As the festive season begins, some farmers say that consumers should be asking about the origins of their food, and thinking about who produces it, especially in light of the historic accord reached at the United Nations Climate Change Conference (COP 21) on Dec. 12 in Paris.
When Dr. Evelyn Nguleka says that the world’s people shouldn’t bite the hand that feeds them, she explains that she’s not only referring to protecting farmers, but also to safeguarding the environment.
Sometimes the best solutions can appear to be so simple that it’s hard to imagine why they weren’t invented centuries ago.
Last season, Mollene Kachambwa lost a tonne of the 5 tonnes of maize the family harvested to weevils and fungi.
Tammy Brehio stood on the back balcony of her home in Kihei on the island of Maui and pointed to a brown field a few hundred yards away.
An estimated one billion small farmers scratching out a living growing diverse crops and raising animals in developing countries represent the key to maintaining food production in the face of hotter temperatures and drought, especially in the tropical regions, says Sarah Elton, author of the book, “Consumed: Food for a Finite Planet.”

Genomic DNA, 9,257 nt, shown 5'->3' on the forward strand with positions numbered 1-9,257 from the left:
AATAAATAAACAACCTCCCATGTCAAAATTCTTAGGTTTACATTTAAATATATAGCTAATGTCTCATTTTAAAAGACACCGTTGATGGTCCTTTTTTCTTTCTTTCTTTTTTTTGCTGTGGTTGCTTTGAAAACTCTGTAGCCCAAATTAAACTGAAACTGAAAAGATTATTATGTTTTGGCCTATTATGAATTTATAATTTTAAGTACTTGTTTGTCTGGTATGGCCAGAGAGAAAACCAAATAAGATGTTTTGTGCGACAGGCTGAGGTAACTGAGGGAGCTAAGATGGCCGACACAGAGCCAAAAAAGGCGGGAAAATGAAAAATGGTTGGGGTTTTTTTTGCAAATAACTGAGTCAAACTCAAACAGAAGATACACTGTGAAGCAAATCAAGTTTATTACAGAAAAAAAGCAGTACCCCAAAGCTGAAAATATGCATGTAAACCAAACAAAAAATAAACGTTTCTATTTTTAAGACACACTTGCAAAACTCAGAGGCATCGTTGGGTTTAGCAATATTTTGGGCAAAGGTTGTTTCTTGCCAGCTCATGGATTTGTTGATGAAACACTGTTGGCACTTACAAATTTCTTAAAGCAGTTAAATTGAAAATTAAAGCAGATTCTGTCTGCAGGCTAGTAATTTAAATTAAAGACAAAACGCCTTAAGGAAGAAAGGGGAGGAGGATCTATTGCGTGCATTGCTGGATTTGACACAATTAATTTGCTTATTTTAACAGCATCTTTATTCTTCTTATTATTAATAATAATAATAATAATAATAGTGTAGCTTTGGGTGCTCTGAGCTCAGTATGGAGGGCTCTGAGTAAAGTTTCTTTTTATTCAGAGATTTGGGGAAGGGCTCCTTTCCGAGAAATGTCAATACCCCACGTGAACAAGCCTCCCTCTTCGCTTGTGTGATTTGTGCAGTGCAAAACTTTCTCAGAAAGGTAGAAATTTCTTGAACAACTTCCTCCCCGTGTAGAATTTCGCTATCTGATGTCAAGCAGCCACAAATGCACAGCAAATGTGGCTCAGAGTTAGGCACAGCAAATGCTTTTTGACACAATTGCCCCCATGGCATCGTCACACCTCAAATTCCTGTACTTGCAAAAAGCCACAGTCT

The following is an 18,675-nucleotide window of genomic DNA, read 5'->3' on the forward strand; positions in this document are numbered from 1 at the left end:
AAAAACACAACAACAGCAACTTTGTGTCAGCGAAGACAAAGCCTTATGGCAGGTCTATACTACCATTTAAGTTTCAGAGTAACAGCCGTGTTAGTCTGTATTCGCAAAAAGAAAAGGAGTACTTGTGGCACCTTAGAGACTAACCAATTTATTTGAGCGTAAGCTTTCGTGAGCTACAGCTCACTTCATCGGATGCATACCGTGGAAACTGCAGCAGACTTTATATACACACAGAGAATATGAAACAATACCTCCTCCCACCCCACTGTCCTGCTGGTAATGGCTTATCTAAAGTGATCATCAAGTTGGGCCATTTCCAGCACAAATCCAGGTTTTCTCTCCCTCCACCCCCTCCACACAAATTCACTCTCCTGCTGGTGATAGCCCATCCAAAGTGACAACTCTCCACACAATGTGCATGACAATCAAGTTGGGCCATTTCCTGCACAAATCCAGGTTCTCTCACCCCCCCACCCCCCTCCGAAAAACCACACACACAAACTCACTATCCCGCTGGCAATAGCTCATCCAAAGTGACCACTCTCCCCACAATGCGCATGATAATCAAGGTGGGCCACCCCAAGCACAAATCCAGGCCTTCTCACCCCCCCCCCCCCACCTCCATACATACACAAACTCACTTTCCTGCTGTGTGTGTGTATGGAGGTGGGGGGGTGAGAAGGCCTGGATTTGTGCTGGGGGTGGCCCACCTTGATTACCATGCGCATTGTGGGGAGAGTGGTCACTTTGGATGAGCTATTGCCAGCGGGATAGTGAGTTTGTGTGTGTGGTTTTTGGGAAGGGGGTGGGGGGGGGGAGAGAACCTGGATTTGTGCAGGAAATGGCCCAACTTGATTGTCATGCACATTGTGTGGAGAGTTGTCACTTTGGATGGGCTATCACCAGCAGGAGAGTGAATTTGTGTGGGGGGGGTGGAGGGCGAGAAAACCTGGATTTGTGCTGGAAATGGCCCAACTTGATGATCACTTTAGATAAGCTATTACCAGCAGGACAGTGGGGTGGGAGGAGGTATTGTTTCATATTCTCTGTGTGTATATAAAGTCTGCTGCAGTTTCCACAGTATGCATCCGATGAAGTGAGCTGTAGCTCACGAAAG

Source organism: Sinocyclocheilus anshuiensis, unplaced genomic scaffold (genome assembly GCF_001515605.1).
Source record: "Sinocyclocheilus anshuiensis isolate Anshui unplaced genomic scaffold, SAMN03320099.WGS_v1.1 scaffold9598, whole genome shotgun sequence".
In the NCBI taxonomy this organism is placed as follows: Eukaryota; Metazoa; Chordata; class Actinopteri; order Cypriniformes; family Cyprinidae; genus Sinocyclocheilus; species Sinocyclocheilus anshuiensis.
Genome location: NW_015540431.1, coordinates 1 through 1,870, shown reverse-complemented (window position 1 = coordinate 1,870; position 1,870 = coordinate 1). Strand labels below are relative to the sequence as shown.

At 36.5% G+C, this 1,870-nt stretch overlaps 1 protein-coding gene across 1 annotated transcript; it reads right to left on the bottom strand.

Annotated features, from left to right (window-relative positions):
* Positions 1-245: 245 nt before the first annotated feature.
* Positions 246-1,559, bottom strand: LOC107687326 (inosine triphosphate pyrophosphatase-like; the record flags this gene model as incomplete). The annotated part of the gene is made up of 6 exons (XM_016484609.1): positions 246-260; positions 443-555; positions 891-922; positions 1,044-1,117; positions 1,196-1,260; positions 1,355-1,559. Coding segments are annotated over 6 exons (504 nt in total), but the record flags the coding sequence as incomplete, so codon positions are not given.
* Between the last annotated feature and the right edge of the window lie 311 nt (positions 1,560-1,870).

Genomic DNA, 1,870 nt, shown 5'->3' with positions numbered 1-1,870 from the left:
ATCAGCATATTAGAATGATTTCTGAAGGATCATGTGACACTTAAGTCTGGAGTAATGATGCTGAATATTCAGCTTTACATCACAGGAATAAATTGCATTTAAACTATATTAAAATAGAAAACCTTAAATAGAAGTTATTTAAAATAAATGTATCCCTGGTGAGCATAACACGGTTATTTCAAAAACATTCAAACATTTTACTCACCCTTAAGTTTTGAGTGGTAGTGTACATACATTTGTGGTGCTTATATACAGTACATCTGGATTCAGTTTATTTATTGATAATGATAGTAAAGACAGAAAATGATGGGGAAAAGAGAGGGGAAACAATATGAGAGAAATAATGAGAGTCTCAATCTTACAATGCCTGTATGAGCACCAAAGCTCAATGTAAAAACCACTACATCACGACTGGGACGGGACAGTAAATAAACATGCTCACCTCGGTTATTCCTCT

Major U.S. retailers are selling garden plants that are billed as “bee-friendly” but laced with pesticides known to be toxic to bees, according to a preliminary study, the first on the issue, released Wednesday.
Two Congressional Democrats have co-sponsored new legislation called the Save America’s Pollinators Act of 2013 to take emergency action to save the remaining bees in the U.S., and in turn, the U.S. food supply.
At least 22 people in northern India, mostly children, have died and dozens were hospitalised in critical condition after apparently being poisoned by a primary school meal.
A major study by the U.S. government’s environment and agriculture agencies has suggested a strong link between the use of certain pesticides and the widespread deaths that have afflicted honey bee populations around the world in recent years.
An environment group here is warning that the U.S. Environmental Protection Agency (EPA), a key government regulator, may have been haphazardly approving thousands of pesticides for decades, some of which pose risks to both human and environmental health.
As the Mexican government prepares a broad tax reform bill, experts and activists see it as an opportunity to include new “green taxes” aimed at raising funds for curbing pollution.